Date of Degree


Document Type


Degree Name





Joseph N. Straus


Mark Anson-Cartwright

Subject Categories



Analysis, Di Scipio, Electroacoustic, Electronic, Music Theory, Transcription


This dissertation proposes a method for transcribing "electroacoustic" music, and subsequently a number of methods for its analysis, utilizing the transcription as main ground for investigation. The core of the investigation is on pieces that seem particularly resistant to traditional musical analysis, as they present at least three crucial differences with respect to the "standard" repertoire: they utilize (completely or in part) non-pitched sounds, they focus on timbre avoiding traditional strategies of pitch and rhythm organization, and they are not traditionally notated. Pieces by Agostino di Scipio and Douglas Henderson serve as case studies to demonstrate the efficacy of the developed analytical techniques. The methods proposed are the result of the combination of objective measurements with perceptual data, and of existing procedures of musical notation and analysis with my own intuitions. Assuming that certain perceptual mechanisms are akin to all musical styles, the ultimate goal of this research is that of showing how and what kind of local and large-scale organizational patterns can emerge by listening to electroacoustic music.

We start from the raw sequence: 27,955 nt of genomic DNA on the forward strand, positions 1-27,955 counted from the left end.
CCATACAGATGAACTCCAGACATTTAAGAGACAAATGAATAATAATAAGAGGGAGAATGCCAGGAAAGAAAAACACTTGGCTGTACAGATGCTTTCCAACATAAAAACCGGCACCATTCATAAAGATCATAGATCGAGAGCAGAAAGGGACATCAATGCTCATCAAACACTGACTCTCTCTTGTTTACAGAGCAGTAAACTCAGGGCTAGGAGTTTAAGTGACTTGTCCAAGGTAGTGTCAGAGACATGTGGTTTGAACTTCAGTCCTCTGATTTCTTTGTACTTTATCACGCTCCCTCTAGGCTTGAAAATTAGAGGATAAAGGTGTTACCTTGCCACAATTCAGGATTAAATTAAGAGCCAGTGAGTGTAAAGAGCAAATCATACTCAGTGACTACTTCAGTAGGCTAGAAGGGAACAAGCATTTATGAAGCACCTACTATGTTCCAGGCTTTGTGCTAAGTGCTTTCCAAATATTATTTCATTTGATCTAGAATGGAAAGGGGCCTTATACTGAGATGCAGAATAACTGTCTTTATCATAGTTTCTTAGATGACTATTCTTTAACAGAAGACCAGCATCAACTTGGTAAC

Included in

Music Commons



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